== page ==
Secondly, the goal wasn’t completely meaningless. While it didn’t impact the outcome of the game, it does have historical and more immediate context that’s fun to get into. It was a four-goal game scored in just Hertl’s third career contest. It came immediately after he scored two goals on Oct. 5th, giving him at the time six goals in three career games. It was fun to think about what the future might hold for him and the fact that he scored on a fancy move highlighted an extra level of skill that made him all the more worth tuning in to going forward, again tying back into the entertainment value that’s leading to the big bucks being made.
The move itself also makes the moment memorable. It turned what would have been a relatively meaningless blowout win in early October into a game we remember. It was something a little different, something a little fresh. Maybe that’s because older players have learned to show more restraint, but maybe rather than that being a knock on Hertl’s youth, it’s a knock on the conformity in the league. The idea that you shouldn’t give your all to score because you already have a big lead or the idea that you shouldn’t be celebratory when you score your fourth goal because it didn’t meaningfully impact the score itself just feels a little lifeless to me. You’re losing a little something special in the process.
Four goals is special. It’s worth trying for, for its own sake. Fancy goals are interesting and could throw off goaltenders. It’s worth attempting them from time-to-time. And I’d argue that celebrations are worth having when something big, like scoring fourth goal in a single game at the age of 19, happens. Rather than demean players, it humanizes the sport and shows that these are real people with real feelings playing the game, even if in the process some feelings might unfortunately get a little hurt. Though to that point, hurt feelings can also lead to fierce rivalries, which help make sports as worth watching as they are.
It’s worth adding that while there were some big names who were against Hertl’s celebration, he did have one big defense. Joe Thornton made a NSFW comment that arguably ended up being more famous than the goal itself. Those comments also ended up sparking another separate controversy about when a reporter should regard what’s being said in a locker room as off the record.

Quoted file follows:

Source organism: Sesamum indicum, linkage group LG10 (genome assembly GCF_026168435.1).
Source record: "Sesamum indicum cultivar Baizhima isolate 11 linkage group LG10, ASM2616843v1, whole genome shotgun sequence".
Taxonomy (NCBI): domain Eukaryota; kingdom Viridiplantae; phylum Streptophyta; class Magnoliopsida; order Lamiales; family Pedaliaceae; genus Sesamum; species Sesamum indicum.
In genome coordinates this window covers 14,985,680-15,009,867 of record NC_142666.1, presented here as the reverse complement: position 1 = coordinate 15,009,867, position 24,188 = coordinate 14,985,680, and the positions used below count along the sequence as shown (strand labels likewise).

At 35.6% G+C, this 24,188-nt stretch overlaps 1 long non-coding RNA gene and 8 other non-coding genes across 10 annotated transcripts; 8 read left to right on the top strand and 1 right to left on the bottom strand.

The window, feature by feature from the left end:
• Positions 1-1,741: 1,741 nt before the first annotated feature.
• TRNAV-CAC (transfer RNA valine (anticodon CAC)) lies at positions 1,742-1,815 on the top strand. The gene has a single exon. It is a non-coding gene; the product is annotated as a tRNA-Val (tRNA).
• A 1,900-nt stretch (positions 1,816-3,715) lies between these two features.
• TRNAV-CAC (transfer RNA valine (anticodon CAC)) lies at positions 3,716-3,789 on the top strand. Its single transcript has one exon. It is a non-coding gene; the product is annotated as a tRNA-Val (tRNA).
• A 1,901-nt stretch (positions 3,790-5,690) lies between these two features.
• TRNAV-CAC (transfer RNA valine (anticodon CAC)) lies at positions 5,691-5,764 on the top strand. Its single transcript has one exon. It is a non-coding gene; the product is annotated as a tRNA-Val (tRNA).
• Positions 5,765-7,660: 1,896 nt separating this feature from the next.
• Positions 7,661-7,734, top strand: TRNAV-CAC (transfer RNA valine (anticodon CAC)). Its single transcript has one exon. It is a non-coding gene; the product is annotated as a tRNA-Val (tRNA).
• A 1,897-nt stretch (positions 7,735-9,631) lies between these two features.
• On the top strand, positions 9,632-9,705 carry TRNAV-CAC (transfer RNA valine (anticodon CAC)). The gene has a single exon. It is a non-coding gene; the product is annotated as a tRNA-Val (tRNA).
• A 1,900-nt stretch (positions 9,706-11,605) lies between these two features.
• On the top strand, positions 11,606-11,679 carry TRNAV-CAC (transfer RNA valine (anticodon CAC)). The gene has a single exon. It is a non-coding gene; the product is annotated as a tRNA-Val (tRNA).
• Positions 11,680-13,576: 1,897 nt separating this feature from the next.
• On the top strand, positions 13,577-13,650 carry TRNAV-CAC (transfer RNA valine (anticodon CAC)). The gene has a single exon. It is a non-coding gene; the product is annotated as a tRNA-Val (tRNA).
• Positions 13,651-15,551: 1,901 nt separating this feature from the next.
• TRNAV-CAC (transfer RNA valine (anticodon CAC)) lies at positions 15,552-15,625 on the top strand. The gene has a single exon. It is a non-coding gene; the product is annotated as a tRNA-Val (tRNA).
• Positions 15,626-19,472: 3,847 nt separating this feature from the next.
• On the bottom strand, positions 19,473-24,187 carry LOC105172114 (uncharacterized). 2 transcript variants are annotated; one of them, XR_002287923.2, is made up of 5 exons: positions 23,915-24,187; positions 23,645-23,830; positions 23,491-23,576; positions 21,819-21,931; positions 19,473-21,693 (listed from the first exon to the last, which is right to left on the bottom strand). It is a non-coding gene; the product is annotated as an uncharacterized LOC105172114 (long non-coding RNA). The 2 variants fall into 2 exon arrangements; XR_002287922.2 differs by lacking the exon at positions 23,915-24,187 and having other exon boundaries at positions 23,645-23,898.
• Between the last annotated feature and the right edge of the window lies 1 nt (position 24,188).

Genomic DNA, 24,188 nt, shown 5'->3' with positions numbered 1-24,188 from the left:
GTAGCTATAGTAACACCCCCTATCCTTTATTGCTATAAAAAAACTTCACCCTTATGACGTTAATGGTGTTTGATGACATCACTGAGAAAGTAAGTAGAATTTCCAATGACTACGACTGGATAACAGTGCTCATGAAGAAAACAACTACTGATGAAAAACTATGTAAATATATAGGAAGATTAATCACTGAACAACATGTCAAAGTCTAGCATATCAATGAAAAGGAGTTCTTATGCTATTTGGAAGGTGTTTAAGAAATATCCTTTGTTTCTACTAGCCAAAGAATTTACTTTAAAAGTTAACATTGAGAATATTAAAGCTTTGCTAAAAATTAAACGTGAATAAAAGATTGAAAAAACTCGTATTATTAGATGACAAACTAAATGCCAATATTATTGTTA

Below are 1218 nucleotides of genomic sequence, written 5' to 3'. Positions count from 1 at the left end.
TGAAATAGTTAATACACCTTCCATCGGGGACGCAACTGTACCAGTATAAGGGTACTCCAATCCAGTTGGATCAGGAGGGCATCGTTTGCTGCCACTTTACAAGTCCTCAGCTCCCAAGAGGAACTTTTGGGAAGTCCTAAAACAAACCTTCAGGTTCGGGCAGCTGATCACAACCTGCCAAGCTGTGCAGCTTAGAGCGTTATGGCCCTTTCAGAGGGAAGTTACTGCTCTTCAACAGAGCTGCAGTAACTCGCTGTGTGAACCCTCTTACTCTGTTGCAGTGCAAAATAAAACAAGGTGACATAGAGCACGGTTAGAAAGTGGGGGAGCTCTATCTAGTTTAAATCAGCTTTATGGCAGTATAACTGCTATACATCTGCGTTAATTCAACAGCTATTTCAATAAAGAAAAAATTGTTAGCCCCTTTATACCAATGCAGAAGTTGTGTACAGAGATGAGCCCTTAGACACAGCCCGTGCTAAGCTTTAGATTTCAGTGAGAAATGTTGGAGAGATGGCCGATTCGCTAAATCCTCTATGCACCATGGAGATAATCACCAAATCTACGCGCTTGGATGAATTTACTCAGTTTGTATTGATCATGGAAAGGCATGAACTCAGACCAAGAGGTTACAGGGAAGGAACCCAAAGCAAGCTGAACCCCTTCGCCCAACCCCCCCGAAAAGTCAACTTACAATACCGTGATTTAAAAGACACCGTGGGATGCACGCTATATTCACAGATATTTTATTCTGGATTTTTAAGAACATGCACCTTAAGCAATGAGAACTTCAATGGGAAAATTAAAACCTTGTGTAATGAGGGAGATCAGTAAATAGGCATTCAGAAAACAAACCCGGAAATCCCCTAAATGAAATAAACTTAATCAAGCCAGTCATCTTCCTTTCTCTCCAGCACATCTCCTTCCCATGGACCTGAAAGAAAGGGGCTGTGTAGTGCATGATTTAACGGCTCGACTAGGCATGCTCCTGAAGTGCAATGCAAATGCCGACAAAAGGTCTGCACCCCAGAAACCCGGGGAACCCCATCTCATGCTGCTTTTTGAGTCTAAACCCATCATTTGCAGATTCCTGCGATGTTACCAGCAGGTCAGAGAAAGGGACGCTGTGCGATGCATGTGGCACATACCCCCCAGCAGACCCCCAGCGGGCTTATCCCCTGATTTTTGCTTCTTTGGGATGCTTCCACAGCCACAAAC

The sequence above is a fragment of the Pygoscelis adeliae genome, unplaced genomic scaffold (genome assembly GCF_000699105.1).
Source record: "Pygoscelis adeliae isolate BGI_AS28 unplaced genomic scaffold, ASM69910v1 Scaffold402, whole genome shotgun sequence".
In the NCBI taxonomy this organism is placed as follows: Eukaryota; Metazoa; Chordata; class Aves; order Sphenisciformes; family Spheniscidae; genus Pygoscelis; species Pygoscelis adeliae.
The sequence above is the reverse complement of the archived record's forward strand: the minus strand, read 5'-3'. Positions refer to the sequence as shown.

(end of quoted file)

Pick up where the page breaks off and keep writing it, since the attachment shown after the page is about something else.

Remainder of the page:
Another person whose take is interesting is the person on the receiving end of the goal, Biron. He enjoyed a 508-game NHL career and Hertl’s goal was scored in his 507th contest. Rather than be upset with the goal specifically, Biron was more upset with his play and the situation he was in with the Rangers at the twilight of his career.
“Our bench were going to gun for him, obviously, because it’s 8-2, he scored four goals, and he’s celebrating like he just won the Stanley Cup,” Biron told The Athletic in 2018. “I didn’t really realize (Hertl) celebrating too much, but I know that our players after the game said some of the veterans like Couture and Joe (Thornton) got up over the bench and said don’t worry, we’ll talk to him. … The (Sharks) veterans were like, we know he overdid it.
“But the kid was young, his family was in the stands, it’s exciting. I get that. There’s a bit of old school/new school (debate) that goes into that. So I wasn’t mad because of the goal itself. It was more the situation. It was kind of the beginning of the end. I played in St. Louis a few days later and it didn’t go well, and I was like, it’s time to move on.”
As for Hertl, that four-goal game offered a window into his potential. In the years that followed, there would be growing pains, until he really began to click late in 2017-18 and then broke out in 2018-19 with 35 goals and 74 points in 77 games. He’s carried that success into this season as well and is now one of the cornerstones of the Sharks’ offense. He even added two more hat tricks back in January, but for me that fourth goal back in 2013 remains the most memorable moment of his career, both for what it was and for the discuss it sparked.
PREVIOUSLY ON MY FAVORITE GOAL
• McCarty shows off goal-scoring hands during 1997 Cup Final
• Ovechkin scores ‘The Goal’ as a rookie
• Malik’s stunning shootout winner
• Paul Henderson scores for Canada
• Lemieux’s end-to-end masterpiece; Hextall scores again